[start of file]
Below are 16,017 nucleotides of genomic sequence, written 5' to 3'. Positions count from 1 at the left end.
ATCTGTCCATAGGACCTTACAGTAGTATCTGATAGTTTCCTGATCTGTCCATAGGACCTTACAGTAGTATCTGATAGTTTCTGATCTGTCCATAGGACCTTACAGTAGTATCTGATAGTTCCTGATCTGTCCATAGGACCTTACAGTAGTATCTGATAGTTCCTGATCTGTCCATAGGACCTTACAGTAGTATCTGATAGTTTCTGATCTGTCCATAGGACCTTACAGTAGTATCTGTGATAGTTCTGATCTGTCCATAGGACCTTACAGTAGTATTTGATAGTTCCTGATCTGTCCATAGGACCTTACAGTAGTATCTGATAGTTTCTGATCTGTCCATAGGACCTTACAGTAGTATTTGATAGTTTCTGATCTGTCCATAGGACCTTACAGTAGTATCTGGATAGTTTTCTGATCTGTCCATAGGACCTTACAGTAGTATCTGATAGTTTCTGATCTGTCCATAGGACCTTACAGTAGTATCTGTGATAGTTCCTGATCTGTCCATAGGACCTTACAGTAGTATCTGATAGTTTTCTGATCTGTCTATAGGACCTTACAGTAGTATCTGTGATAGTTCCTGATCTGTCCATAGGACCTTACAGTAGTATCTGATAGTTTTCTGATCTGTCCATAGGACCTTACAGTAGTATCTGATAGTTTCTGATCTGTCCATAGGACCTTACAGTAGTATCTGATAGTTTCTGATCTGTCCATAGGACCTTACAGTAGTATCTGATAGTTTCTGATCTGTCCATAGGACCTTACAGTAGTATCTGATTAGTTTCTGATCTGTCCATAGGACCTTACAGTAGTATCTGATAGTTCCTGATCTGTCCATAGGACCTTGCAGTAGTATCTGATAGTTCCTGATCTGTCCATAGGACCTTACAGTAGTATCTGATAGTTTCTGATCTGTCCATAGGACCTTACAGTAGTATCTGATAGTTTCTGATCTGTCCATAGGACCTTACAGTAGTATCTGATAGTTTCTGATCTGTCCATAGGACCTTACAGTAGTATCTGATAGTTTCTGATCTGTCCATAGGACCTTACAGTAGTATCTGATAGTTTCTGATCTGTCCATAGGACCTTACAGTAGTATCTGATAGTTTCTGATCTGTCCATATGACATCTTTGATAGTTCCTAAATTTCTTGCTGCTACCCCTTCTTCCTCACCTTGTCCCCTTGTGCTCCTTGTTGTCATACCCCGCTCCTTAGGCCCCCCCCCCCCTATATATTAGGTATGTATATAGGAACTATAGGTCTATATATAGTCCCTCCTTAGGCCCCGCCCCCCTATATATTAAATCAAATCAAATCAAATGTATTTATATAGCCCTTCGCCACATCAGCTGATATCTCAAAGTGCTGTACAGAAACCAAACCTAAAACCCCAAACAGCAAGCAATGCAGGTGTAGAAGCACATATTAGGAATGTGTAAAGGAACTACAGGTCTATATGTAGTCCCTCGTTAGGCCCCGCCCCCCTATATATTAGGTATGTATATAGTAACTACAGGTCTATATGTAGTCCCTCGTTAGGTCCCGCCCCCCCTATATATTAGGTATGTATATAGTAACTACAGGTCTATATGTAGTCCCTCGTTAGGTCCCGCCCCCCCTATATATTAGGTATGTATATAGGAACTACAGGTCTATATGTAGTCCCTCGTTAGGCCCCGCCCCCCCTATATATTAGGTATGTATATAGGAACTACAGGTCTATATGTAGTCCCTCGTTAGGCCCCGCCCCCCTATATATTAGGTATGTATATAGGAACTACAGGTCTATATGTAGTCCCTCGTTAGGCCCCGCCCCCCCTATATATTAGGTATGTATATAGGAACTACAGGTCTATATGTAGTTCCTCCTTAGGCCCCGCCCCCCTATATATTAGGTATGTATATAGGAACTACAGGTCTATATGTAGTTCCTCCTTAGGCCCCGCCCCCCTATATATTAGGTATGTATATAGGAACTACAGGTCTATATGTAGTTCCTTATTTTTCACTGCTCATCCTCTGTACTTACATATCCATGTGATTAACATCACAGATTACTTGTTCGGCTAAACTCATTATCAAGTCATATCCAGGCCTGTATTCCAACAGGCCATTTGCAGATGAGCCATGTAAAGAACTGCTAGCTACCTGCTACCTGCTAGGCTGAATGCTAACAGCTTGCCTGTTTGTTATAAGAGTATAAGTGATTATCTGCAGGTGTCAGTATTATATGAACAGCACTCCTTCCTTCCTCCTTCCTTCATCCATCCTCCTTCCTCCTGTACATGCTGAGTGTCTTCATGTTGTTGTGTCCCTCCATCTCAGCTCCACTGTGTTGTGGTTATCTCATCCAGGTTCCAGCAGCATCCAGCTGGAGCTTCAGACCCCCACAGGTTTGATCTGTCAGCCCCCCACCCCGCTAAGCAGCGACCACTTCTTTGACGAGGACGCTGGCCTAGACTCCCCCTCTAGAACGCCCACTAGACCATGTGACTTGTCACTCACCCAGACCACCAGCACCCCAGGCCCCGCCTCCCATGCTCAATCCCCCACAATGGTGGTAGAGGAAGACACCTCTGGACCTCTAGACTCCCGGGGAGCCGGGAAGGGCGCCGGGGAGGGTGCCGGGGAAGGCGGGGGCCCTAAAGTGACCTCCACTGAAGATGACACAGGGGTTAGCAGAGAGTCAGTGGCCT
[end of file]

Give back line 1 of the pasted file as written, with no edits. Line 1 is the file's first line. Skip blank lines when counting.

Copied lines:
Below are 16,017 nucleotides of genomic sequence, written 5' to 3'. Positions count from 1 at the left end.